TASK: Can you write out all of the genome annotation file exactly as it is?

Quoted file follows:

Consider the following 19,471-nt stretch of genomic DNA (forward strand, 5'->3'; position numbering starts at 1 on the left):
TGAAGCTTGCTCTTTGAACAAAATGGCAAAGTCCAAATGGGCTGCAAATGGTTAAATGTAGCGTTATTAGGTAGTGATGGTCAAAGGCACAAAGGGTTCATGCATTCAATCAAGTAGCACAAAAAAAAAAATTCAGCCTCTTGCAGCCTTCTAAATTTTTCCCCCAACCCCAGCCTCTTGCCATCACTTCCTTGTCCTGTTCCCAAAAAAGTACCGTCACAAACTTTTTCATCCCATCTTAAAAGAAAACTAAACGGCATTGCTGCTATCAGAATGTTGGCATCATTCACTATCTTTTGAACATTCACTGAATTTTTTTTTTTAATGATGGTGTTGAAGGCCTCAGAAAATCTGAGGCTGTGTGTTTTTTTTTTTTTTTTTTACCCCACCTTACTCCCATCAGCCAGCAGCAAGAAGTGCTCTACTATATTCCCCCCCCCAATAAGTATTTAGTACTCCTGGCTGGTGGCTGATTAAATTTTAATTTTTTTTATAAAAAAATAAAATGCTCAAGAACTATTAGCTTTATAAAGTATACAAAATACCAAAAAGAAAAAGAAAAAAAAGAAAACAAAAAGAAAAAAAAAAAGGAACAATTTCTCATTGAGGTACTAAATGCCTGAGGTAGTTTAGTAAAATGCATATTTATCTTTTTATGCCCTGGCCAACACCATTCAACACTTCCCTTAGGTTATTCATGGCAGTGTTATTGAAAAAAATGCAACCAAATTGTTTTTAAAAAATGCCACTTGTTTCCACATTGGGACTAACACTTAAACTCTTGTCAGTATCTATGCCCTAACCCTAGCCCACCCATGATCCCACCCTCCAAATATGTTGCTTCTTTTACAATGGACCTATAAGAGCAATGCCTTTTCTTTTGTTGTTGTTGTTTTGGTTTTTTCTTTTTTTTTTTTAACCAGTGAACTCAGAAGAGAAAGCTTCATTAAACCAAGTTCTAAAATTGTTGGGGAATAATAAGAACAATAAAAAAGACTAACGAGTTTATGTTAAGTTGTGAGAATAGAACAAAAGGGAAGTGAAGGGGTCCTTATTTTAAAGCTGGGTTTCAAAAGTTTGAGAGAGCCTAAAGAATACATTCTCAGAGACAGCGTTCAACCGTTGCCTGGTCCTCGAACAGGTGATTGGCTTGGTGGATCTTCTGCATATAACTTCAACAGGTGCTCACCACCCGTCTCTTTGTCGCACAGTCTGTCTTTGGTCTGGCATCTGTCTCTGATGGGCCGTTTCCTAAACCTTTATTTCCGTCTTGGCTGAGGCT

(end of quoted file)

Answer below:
Consider the following 19,471-nt stretch of genomic DNA (forward strand, 5'->3'; position numbering starts at 1 on the left):
TGAAGCTTGCTCTTTGAACAAAATGGCAAAGTCCAAATGGGCTGCAAATGGTTAAATGTAGCGTTATTAGGTAGTGATGGTCAAAGGCACAAAGGGTTCATGCATTCAATCAAGTAGCACAAAAAAAAAAATTCAGCCTCTTGCAGCCTTCTAAATTTTTCCCCCAACCCCAGCCTCTTGCCATCACTTCCTTGTCCTGTTCCCAAAAAAGTACCGTCACAAACTTTTTCATCCCATCTTAAAAGAAAACTAAACGGCATTGCTGCTATCAGAATGTTGGCATCATTCACTATCTTTTGAACATTCACTGAATTTTTTTTTTTAATGATGGTGTTGAAGGCCTCAGAAAATCTGAGGCTGTGTGTTTTTTTTTTTTTTTTTTACCCCACCTTACTCCCATCAGCCAGCAGCAAGAAGTGCTCTACTATATTCCCCCCCCCAATAAGTATTTAGTACTCCTGGCTGGTGGCTGATTAAATTTTAATTTTTTTTATAAAAAAATAAAATGCTCAAGAACTATTAGCTTTATAAAGTATACAAAATACCAAAAAGAAAAAGAAAAAAAAGAAAACAAAAAGAAAAAAAAAAAGGAACAATTTCTCATTGAGGTACTAAATGCCTGAGGTAGTTTAGTAAAATGCATATTTATCTTTTTATGCCCTGGCCAACACCATTCAACACTTCCCTTAGGTTATTCATGGCAGTGTTATTGAAAAAAATGCAACCAAATTGTTTTTAAAAAATGCCACTTGTTTCCACATTGGGACTAACACTTAAACTCTTGTCAGTATCTATGCCCTAACCCTAGCCCACCCATGATCCCACCCTCCAAATATGTTGCTTCTTTTACAATGGACCTATAAGAGCAATGCCTTTTCTTTTGTTGTTGTTGTTTTGGTTTTTTCTTTTTTTTTTTTAACCAGTGAACTCAGAAGAGAAAGCTTCATTAAACCAAGTTCTAAAATTGTTGGGGAATAATAAGAACAATAAAAAAGACTAACGAGTTTATGTTAAGTTGTGAGAATAGAACAAAAGGGAAGTGAAGGGGTCCTTATTTTAAAGCTGGGTTTCAAAAGTTTGAGAGAGCCTAAAGAATACATTCTCAGAGACAGCGTTCAACCGTTGCCTGGTCCTCGAACAGGTGATTGGCTTGGTGGATCTTCTGCATATAACTTCAACAGGTGCTCACCACCCGTCTCTTTGTCGCACAGTCTGTCTTTGGTCTGGCATCTGTCTCTGATGGGCCGTTTCCTAAACCTTTATTTCCGTCTTGGCTGAGGCT